Part of this success came from a lucky advertising break. Four days after the online group discount service Groupon launched in D.C., it featured a deal for Lunar Massage.
“I was expecting to maybe sell 150, 200 massages,” Robinson says. “I had to call [Groupon] at 5 p.m. that day to tell them to cap it at 500, because we were booked. I literally tripled my client base in one day.”
The studio’s location has also turned out to be a major plus in attracting customers. Robinson estimates business from walk-by traffic is probably 50 percent, while the rest of her business comes from “the holy trinity of Google ads, Facebook ads, and Twitter.”
“You wouldn’t believe how many people every day twitter, ‘I need a massage,’” Robinson says, “and I can just @-reply them. I’m on Twitter all day so I can drop right into the conversation. People on Twitter are my demographic.”
This kind of convenience and access is what today’s young professionals have come to expect, and reaching them on their turf can pay off. The massage industry is “years behind in technology,” Robinson notes. “People think I’m some kind of tech genius because I have a decent Web site and customers can do online scheduling.”
But a little tech savvy can only solve so many problems. One of Robinson’s biggest frustrations has been D.C.’s licensing requirements for massage therapists.
“I’m constrained to people who have a D.C. license, which really brings down the talent pool,” she says. “My best therapists have been trained overseas. And they have, unfortunately, had to invest thousands of dollars and months of their time to go through training all over again in America.”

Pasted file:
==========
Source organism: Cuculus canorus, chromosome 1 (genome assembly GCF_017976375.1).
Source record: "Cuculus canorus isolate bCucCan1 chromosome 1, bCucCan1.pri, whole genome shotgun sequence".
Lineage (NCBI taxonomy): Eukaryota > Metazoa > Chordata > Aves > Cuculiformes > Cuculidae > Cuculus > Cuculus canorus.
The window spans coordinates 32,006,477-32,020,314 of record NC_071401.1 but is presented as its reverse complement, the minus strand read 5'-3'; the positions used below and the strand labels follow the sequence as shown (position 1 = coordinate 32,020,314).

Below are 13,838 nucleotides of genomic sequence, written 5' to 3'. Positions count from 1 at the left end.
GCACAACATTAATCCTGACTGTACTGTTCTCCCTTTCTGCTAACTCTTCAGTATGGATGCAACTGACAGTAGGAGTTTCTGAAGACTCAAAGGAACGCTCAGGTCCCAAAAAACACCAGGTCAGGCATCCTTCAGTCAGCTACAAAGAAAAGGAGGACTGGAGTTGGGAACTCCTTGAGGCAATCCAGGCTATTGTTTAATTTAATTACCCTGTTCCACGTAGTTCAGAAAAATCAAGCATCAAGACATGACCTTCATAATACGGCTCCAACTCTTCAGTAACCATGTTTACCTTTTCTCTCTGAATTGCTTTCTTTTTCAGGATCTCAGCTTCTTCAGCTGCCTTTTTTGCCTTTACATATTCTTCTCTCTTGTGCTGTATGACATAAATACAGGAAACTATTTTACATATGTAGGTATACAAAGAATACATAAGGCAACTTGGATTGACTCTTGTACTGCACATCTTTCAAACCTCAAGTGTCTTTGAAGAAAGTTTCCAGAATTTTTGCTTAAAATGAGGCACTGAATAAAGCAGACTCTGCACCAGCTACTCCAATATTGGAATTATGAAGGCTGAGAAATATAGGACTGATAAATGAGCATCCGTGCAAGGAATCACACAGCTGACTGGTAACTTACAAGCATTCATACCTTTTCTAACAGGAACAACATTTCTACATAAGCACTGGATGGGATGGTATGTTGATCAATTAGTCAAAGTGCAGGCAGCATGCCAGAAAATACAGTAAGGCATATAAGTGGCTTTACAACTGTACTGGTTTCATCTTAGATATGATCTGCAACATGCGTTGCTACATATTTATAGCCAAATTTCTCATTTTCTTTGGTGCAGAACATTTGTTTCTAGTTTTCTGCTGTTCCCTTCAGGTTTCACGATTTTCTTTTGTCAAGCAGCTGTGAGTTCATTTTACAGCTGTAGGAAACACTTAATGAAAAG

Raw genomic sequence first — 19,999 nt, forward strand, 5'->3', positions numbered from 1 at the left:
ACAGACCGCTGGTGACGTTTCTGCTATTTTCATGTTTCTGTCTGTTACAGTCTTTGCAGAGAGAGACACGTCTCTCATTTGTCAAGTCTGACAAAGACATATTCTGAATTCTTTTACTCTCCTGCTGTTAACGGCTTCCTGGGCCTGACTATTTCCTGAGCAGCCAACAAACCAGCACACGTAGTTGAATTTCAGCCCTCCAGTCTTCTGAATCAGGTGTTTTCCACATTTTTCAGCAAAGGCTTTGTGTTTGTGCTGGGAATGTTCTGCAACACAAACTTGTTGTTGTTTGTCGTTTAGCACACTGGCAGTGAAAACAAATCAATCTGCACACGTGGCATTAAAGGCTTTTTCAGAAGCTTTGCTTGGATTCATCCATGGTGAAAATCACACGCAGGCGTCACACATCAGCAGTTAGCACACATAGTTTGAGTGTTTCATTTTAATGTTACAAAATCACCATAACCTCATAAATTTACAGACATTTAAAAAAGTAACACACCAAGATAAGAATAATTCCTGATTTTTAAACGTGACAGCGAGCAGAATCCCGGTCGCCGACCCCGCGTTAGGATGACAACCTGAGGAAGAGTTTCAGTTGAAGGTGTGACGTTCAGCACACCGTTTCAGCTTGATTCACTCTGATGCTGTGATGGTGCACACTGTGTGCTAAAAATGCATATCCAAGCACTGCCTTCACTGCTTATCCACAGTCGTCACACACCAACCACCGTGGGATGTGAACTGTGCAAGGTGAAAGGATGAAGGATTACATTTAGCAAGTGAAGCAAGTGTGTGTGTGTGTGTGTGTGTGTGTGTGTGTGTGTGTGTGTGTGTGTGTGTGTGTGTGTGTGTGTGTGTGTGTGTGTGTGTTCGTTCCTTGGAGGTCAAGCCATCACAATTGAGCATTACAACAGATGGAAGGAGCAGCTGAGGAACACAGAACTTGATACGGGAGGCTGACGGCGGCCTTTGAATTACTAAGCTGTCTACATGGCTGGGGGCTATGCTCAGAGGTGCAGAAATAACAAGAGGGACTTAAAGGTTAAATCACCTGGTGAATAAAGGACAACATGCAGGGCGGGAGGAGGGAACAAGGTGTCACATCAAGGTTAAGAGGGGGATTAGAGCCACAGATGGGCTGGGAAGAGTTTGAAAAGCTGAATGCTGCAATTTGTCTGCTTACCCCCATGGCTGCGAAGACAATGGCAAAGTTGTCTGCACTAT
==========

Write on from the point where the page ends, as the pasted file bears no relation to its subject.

Working through problems like this has dispelled any doubts Robinson had about whether running a business would be sufficiently intellectually satisfying.
“It actually is much more intellectually challenging than I thought it would be, because all I do all day long is problem-solve,” she says. “I’m constantly thinking creatively. By the end of the day, I’m physically and mentally exhausted.”
All in all, Robinson has found the experience “tremendously rewarding,” though she cautions other would-be young entrepreneurs that opening and running a business is an incredibly difficult, daunting, and time-consuming process.
“I envy the point where you’ve got the thing moving and all you’re doing is making sure it works well,” says Robinson, who hopes to open multiple Lunar Massage locations around town.
“I didn’t do this just to create a job for myself,” she says. “I am building an asset so I want it to be something that somebody else could manage and grow. I want to invest in other ventures, to use capital in the Randian way—where it creates value and enhances people’s lives and helps them be excellent.”
Elizabeth Nolan Brown is a writer and web editor currently bouncing between D.C., Ohio, and New York. She blogs at http://elizabethnolanbrown.com/. Katherine Ruddy is a freelance photographer living in Washington, DC. See more of her photos on flickr.com.